LEE, John (1733-93), of Malvern House, Staindrop, co. Dur.
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Family and Education
bap. 26 Mar. 1733, yst. s. of Thomas Lee, Unitarian merchant, of Leeds, Yorks. (d.1736) by Mary, da. of one Reveley of Woodhouse, clothier. educ. G. Inn 1751; L. Inn 1754, called 1756. m. 24 Oct. 1769, Mary, da. and h. of Thomas Hutchinson of Staindrop, 1da.
KC 1780; bencher, L. Inn 1780; solicitor-gen. Apr.-July 1782 and Apr.-Nov. 1783, attorney-gen. Nov.-Dec. 1783.
Recorder, Doncaster 1769; King’s attorney and serjeant, co. pal. Lancaster 1782-d., and co. pal. Dur. 1784-d.
‘Honest Jack Lee’, as he was known at the bar, an inveterate Rockingham Whig whose maxim was ‘never speak well of a political enemy’, lost his seat at Clitheroe on the Lister interest in 1790, when the patron’s control was compromised. A founder member of the Whig Club, he had acted with opposition in the Parliament of 1784; but this ‘man of strong parts and coarse manners who never hesitated to express in the coarsest language whatever he thought’, had dried up and professed himself ‘little ambitious ... of public life’ when Earl Fitzwilliam pressed him to accept the vacant seat for his borough of Higham Ferrers in December 1790. Lee accepted it on the understanding that Lord John Cavendish*, who was closer to his patron, would not take it and that Portland and Fox approved; he referred to the connexion in his mind between ‘the name of Higham Ferrers and my dear and inestimable friend’ [Rockingham]. Richard Burke*, who coveted Lee’s seat, wrote after Lee’s death, 16 Aug. 1793, to Fitzwilliam:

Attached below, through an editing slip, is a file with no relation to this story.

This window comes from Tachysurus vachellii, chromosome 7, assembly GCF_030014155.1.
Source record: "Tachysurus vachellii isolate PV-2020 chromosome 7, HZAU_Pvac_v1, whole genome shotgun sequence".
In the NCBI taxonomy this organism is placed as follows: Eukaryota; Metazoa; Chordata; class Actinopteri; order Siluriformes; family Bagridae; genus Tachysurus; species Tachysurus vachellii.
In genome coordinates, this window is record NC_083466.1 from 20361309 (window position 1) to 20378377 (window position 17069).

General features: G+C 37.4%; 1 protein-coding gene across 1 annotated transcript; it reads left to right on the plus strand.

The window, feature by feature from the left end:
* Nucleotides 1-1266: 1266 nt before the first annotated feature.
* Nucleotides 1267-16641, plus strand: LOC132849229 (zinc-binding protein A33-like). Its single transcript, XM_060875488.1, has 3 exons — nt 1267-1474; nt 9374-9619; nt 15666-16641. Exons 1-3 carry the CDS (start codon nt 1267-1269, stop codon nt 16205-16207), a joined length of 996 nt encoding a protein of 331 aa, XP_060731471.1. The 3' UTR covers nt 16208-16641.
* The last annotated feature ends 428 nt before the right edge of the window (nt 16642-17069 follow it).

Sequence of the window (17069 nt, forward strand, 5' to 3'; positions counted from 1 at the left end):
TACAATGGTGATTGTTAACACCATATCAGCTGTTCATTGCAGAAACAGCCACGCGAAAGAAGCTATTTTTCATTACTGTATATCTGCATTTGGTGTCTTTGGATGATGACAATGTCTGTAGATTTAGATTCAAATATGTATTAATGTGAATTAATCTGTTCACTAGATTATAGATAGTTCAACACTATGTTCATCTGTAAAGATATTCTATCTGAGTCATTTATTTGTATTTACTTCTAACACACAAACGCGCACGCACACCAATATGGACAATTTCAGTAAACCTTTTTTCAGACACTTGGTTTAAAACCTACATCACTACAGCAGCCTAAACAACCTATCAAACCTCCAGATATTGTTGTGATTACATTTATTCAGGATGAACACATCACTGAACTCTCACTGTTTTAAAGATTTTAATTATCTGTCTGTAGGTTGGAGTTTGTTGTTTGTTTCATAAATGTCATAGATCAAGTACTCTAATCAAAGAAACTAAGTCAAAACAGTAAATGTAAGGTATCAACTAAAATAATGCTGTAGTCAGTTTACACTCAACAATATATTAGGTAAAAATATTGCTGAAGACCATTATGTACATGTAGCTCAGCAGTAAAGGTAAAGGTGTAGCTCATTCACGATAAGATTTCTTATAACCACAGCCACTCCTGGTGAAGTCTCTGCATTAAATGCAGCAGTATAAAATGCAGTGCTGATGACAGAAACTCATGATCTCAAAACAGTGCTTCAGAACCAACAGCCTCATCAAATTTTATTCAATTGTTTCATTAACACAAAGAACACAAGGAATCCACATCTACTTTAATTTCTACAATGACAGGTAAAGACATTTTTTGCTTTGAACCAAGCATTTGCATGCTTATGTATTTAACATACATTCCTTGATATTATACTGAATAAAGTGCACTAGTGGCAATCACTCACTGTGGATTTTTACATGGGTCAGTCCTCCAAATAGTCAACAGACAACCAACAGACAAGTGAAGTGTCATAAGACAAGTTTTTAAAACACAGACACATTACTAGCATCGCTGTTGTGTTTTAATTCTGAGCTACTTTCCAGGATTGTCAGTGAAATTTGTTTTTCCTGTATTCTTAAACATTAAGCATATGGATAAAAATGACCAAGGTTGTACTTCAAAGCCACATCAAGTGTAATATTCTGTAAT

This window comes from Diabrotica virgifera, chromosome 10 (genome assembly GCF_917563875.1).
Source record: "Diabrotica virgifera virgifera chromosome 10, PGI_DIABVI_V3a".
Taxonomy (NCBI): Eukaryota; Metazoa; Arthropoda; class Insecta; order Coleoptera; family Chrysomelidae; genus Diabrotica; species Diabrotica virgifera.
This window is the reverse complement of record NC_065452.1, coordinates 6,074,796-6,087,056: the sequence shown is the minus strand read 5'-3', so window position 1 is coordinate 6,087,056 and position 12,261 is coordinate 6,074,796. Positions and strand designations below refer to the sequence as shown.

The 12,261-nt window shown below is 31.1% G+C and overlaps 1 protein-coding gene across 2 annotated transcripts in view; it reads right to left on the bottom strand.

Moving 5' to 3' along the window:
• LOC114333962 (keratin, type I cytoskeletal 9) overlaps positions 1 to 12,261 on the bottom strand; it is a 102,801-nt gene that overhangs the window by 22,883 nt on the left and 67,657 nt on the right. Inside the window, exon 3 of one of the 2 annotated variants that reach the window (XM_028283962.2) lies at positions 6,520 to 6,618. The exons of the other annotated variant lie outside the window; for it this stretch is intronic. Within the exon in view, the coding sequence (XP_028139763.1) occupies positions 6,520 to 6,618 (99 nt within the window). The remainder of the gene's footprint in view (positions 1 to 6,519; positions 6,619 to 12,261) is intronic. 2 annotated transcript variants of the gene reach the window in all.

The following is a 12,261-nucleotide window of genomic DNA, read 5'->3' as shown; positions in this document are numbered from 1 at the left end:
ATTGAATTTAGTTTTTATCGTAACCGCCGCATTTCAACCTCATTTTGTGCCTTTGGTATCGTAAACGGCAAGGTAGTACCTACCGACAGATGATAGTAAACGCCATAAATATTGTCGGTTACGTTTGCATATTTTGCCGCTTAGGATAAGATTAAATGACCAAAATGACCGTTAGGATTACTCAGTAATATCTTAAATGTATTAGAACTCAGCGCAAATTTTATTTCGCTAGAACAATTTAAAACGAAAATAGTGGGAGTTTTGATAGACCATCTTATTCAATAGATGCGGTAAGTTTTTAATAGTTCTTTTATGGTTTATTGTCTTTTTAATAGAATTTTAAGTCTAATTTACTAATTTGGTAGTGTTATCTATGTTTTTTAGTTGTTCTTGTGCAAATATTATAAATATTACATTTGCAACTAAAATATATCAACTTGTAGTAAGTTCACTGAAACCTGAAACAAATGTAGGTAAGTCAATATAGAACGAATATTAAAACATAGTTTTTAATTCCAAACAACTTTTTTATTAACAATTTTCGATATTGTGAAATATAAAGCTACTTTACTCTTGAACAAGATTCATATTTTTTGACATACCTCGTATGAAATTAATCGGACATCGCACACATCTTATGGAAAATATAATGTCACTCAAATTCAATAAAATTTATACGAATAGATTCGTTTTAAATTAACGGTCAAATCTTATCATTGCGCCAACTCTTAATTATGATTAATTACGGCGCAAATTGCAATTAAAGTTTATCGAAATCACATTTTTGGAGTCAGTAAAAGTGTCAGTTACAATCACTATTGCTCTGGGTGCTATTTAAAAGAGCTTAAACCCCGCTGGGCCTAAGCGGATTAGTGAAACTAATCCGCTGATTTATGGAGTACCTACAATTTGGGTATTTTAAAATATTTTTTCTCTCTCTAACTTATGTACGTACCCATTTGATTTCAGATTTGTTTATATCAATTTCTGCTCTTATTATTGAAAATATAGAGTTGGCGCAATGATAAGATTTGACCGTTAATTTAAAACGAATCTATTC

It is not possible for me to tell less, in the scale of your political consequence for the remainder of the Parliament than he did and was, in his own estimation, certain of doing, from the first day of it. It could operate to him merely as a compliment—a tribute to passed [sic] services.1
Lee’s only political gesture in his last Parliament was to vote with opposition on Grey’s Oczakov resolutions, 12 Apr. 1791, though the same month he was listed among supporters of repeal of the Test Act in Scotland. Ill health incapacitated him from attendance and he died of cancer, 5 Aug. 1793, ‘in his 61st year’, thought to be immensely rich.2 Five guineas were paid for his portrait by Reynolds in 1796 by one Downman, who wished to cut out the landscape background as one of the painter’s best efforts. The Morning Chronicle would have it that Lee’s ‘last minutes were embittered by the desertion of Mr Burke and some other persons ... from the cause of liberty’. Lord Eldon, who was once his junior on the northern circuit and could tell many endearing anecdotes of him, noted that ‘Mr Lee was a dissenter, but very moderate, and never missed going to church, if he was in a place where there was not a dissenting meeting house’.3
Ref Volumes: 1790-1820
Author: R. G. Thorne
- 1. Gent. Mag. (1793), ii. 772; Wraxall Mems. ed. Wheatley, ii. 370; Fitzwilliam mss, Lee to Fitzwilliam, 18 Dec. 1790; Burke Corresp. vii. 396.
- 2. CJ, xlviii. 318; Albemarle, Rockingham, ii. 106-10; Add. 34441, f. 519; 34436, f. 6; Gent. Mag. (1793), ii. 772, 859.
- 3. Farington, i. 149; Burke Corresp. loc. cit.; Morning Chron. 10 Aug. 1793; Lord Eldon’s Anecdote Bk. 100.